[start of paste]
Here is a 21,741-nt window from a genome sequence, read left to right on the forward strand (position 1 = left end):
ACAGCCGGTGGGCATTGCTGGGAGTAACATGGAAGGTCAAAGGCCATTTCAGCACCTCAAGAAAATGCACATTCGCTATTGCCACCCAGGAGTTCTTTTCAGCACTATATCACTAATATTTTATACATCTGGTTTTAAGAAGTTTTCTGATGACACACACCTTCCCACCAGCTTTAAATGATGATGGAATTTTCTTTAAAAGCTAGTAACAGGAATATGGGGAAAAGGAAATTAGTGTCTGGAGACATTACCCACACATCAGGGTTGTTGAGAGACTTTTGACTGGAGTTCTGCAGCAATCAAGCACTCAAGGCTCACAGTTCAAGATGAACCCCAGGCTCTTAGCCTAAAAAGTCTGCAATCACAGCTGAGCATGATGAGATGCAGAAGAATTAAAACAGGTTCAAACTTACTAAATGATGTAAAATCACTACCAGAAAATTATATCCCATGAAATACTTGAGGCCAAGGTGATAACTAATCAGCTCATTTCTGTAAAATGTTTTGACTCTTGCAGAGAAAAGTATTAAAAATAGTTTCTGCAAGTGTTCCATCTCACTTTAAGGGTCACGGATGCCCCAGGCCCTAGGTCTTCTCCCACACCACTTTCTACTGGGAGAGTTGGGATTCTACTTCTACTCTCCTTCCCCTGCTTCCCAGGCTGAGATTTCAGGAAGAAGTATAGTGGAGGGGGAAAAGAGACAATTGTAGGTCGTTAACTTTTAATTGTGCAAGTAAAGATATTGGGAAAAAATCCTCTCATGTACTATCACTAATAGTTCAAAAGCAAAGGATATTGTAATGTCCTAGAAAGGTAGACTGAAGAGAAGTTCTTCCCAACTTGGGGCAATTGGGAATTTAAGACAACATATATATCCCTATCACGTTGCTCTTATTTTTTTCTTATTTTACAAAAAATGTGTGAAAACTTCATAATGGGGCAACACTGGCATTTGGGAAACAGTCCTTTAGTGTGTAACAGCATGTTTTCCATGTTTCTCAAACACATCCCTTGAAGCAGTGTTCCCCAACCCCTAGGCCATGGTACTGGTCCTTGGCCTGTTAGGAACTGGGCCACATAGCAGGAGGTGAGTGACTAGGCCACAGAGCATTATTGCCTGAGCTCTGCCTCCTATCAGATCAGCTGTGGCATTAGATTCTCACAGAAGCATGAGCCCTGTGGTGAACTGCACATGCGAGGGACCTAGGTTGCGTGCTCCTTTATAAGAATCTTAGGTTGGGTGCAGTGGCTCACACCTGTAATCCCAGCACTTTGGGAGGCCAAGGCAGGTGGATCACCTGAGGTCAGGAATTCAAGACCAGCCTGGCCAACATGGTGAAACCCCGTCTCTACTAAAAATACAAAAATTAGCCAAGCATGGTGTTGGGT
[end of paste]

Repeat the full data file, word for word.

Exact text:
Here is a 21,741-nt window from a genome sequence, read left to right on the forward strand (position 1 = left end):
ACAGCCGGTGGGCATTGCTGGGAGTAACATGGAAGGTCAAAGGCCATTTCAGCACCTCAAGAAAATGCACATTCGCTATTGCCACCCAGGAGTTCTTTTCAGCACTATATCACTAATATTTTATACATCTGGTTTTAAGAAGTTTTCTGATGACACACACCTTCCCACCAGCTTTAAATGATGATGGAATTTTCTTTAAAAGCTAGTAACAGGAATATGGGGAAAAGGAAATTAGTGTCTGGAGACATTACCCACACATCAGGGTTGTTGAGAGACTTTTGACTGGAGTTCTGCAGCAATCAAGCACTCAAGGCTCACAGTTCAAGATGAACCCCAGGCTCTTAGCCTAAAAAGTCTGCAATCACAGCTGAGCATGATGAGATGCAGAAGAATTAAAACAGGTTCAAACTTACTAAATGATGTAAAATCACTACCAGAAAATTATATCCCATGAAATACTTGAGGCCAAGGTGATAACTAATCAGCTCATTTCTGTAAAATGTTTTGACTCTTGCAGAGAAAAGTATTAAAAATAGTTTCTGCAAGTGTTCCATCTCACTTTAAGGGTCACGGATGCCCCAGGCCCTAGGTCTTCTCCCACACCACTTTCTACTGGGAGAGTTGGGATTCTACTTCTACTCTCCTTCCCCTGCTTCCCAGGCTGAGATTTCAGGAAGAAGTATAGTGGAGGGGGAAAAGAGACAATTGTAGGTCGTTAACTTTTAATTGTGCAAGTAAAGATATTGGGAAAAAATCCTCTCATGTACTATCACTAATAGTTCAAAAGCAAAGGATATTGTAATGTCCTAGAAAGGTAGACTGAAGAGAAGTTCTTCCCAACTTGGGGCAATTGGGAATTTAAGACAACATATATATCCCTATCACGTTGCTCTTATTTTTTTCTTATTTTACAAAAAATGTGTGAAAACTTCATAATGGGGCAACACTGGCATTTGGGAAACAGTCCTTTAGTGTGTAACAGCATGTTTTCCATGTTTCTCAAACACATCCCTTGAAGCAGTGTTCCCCAACCCCTAGGCCATGGTACTGGTCCTTGGCCTGTTAGGAACTGGGCCACATAGCAGGAGGTGAGTGACTAGGCCACAGAGCATTATTGCCTGAGCTCTGCCTCCTATCAGATCAGCTGTGGCATTAGATTCTCACAGAAGCATGAGCCCTGTGGTGAACTGCACATGCGAGGGACCTAGGTTGCGTGCTCCTTTATAAGAATCTTAGGTTGGGTGCAGTGGCTCACACCTGTAATCCCAGCACTTTGGGAGGCCAAGGCAGGTGGATCACCTGAGGTCAGGAATTCAAGACCAGCCTGGCCAACATGGTGAAACCCCGTCTCTACTAAAAATACAAAAATTAGCCAAGCATGGTGTTGGGT